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Stocks end strong month with a bout of selling

Investor worries about the economy send the Dow down almost 48 points. Now comes September, historically the worst month for stock markets.

September 01, 2009|Associated Press

NEW YORK — After giving the stock market a big gain during August, investors still worried about the economy backtracked on the last day of the month.

Stocks fell in light trading Monday after a 6.7% plunge in China's main stock market unleashed a wave of selling around the world and added to concerns that stocks had rocketed too high, too fast since hitting 12-year lows in March.

The Standard & Poor's 500 index rose 3.4% in August for its sixth straight monthly gain. It is up 51% since early March, the best six-month run since 1938.

On Monday, U.S. stocks fell along with other world markets after shares in Shanghai slid on continued uneasiness about China's economy.

The Shanghai market is down more than 20% from its peak in early August, putting it in bear market territory.

On Wall Street, September -- the worst month on average for the stock market over the last 80 years -- begins today with an expected report on manufacturing that, along with job data due Friday, could upend the market's 6-month-old rally or help push it forward.

The drop in stocks Monday was broad, with all but one of the 10 major industry groups in the Standard & Poor's 500 index falling. Energy and material stocks posted some of the biggest losses as prices for commodities including crude oil and copper slid on concerns that demand from China would fall.

The Dow fell 47.92 points, or 0.5%, to 9,496.28. The S&P 500 index slid 8.31 points, or 0.8%, to 1,020.62, while the Nasdaq composite dropped 19.71 points, or 1%, to 2,009.06.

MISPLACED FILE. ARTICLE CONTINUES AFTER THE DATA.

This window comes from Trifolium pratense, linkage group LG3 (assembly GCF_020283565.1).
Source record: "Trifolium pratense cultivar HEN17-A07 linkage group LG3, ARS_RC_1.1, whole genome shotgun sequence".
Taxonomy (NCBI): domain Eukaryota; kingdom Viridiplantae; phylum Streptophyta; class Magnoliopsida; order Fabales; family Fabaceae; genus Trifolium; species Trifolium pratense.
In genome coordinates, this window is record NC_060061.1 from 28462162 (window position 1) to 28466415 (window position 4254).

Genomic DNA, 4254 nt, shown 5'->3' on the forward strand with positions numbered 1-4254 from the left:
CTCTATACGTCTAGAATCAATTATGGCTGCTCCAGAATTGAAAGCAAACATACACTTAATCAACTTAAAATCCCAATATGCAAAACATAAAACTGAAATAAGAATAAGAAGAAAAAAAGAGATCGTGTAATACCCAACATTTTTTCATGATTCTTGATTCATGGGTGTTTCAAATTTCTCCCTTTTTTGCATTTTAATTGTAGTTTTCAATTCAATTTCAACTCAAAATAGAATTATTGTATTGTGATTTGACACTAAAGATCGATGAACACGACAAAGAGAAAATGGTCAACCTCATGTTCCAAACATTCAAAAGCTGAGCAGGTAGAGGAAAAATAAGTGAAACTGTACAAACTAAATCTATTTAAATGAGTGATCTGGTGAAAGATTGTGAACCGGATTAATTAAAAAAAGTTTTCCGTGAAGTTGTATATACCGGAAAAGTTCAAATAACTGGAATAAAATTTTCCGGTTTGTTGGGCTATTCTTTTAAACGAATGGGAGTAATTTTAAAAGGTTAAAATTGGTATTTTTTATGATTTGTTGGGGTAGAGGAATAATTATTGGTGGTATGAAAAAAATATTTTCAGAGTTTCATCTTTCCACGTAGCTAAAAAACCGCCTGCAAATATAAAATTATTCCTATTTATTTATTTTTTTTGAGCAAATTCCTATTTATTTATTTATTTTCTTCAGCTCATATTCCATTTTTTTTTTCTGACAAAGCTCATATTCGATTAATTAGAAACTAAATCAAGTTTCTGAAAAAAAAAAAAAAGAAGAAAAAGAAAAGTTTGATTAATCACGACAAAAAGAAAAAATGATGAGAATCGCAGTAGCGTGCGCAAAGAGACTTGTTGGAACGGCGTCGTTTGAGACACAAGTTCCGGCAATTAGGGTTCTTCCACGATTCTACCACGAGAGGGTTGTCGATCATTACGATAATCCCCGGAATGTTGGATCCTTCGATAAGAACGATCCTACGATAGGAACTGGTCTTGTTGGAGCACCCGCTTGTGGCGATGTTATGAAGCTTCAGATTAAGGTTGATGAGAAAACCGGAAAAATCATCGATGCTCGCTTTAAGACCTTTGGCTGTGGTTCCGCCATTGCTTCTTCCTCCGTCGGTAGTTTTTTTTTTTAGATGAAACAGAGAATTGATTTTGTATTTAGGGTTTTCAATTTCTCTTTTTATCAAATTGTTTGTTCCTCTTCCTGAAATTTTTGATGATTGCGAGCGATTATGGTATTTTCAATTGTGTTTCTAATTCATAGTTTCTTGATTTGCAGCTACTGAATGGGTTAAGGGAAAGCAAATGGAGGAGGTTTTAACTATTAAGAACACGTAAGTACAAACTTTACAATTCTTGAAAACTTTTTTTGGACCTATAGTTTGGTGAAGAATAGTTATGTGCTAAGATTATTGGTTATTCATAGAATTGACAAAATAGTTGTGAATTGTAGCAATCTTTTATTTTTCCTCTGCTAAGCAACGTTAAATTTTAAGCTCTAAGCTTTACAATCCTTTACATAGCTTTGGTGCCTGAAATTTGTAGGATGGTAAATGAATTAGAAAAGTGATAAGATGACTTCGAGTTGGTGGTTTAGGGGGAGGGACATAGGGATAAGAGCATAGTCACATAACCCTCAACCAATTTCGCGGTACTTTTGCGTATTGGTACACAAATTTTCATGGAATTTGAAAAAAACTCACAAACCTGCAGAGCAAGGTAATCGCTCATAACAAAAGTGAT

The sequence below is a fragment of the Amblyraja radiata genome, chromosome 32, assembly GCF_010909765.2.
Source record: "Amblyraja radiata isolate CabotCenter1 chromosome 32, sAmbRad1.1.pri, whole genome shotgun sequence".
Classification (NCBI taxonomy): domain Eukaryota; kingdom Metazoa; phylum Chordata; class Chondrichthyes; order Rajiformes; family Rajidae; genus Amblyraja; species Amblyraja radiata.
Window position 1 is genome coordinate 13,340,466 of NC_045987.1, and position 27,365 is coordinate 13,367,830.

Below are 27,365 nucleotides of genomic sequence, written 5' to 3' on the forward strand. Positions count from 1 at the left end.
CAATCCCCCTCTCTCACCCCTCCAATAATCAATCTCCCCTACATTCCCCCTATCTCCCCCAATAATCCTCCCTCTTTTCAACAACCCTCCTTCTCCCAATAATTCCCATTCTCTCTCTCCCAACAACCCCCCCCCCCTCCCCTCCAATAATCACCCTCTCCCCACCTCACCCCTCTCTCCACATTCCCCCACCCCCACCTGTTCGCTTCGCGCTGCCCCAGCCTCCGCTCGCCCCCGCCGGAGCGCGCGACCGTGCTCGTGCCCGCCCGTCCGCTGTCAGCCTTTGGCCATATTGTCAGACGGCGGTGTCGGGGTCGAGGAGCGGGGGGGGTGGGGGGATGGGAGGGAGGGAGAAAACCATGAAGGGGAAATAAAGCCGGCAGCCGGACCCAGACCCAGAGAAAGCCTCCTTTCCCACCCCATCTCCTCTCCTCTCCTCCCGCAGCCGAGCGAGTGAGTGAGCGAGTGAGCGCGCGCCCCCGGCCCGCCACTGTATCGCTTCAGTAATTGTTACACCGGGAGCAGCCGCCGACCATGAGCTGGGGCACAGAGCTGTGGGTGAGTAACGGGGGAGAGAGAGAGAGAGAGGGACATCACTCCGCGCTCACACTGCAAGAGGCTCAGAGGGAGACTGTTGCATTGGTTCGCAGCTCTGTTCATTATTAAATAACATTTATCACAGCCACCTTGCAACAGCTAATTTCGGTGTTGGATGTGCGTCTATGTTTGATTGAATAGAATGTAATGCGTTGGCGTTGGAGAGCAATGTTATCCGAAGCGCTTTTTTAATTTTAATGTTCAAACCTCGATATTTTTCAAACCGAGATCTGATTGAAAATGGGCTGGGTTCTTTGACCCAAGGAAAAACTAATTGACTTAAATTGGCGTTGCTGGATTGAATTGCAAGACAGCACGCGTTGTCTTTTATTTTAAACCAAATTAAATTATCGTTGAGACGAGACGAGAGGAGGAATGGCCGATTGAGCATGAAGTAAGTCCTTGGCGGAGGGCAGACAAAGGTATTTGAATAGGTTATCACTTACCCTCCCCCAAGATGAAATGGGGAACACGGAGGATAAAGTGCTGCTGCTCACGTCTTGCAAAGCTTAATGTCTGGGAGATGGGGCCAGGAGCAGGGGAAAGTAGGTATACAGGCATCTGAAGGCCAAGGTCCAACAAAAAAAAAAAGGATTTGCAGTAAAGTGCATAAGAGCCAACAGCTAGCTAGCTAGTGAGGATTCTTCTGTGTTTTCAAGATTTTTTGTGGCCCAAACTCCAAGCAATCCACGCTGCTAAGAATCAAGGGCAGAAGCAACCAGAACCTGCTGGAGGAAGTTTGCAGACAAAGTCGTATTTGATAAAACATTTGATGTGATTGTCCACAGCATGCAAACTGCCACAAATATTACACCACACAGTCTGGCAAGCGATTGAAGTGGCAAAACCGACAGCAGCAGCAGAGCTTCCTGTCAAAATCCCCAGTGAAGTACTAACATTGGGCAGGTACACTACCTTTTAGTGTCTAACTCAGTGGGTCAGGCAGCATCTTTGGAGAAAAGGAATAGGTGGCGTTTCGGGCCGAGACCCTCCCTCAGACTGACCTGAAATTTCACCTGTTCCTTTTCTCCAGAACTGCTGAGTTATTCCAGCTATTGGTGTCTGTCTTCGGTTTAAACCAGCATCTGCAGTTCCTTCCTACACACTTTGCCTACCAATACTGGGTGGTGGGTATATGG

The Russell 2,000 index of smaller companies lost 1.3%.

Three stocks fell for every one that rose on the New York Stock Exchange, where volume was light.

Japan's Nikkei stock average fell 0.4% after the country's opposition party ascended to power in a landslide election victory. Key stock indexes fell 1% in Germany and 1.1% in France. The London market was closed for a holiday.

The retreat in U.S. stocks shaved some gains from the market's best August since 2000. For the month, the Dow rose 3.5% and the Nasdaq composite index rose 1.5%.

Since its low in March, the Dow is up 45% and the Nasdaq is up 58%.

Oil futures tumbled $2.78 to settle at $69.96 a barrel on the New York Mercantile Exchange.

Copper fell 4.2%. Gold also fell as the dollar was mixed against other major currencies.

Demand for the safety of government debt rose, pushing down yields while underscoring investors' uneasiness. The yield on the benchmark 10-year Treasury note fell to 3.4% from 3.45% late Friday.

Shares of commodity producers fell. Aluminum maker Alcoa slumped 3.6%. Freeport-McMoRan Copper & Gold slid 3.8%.

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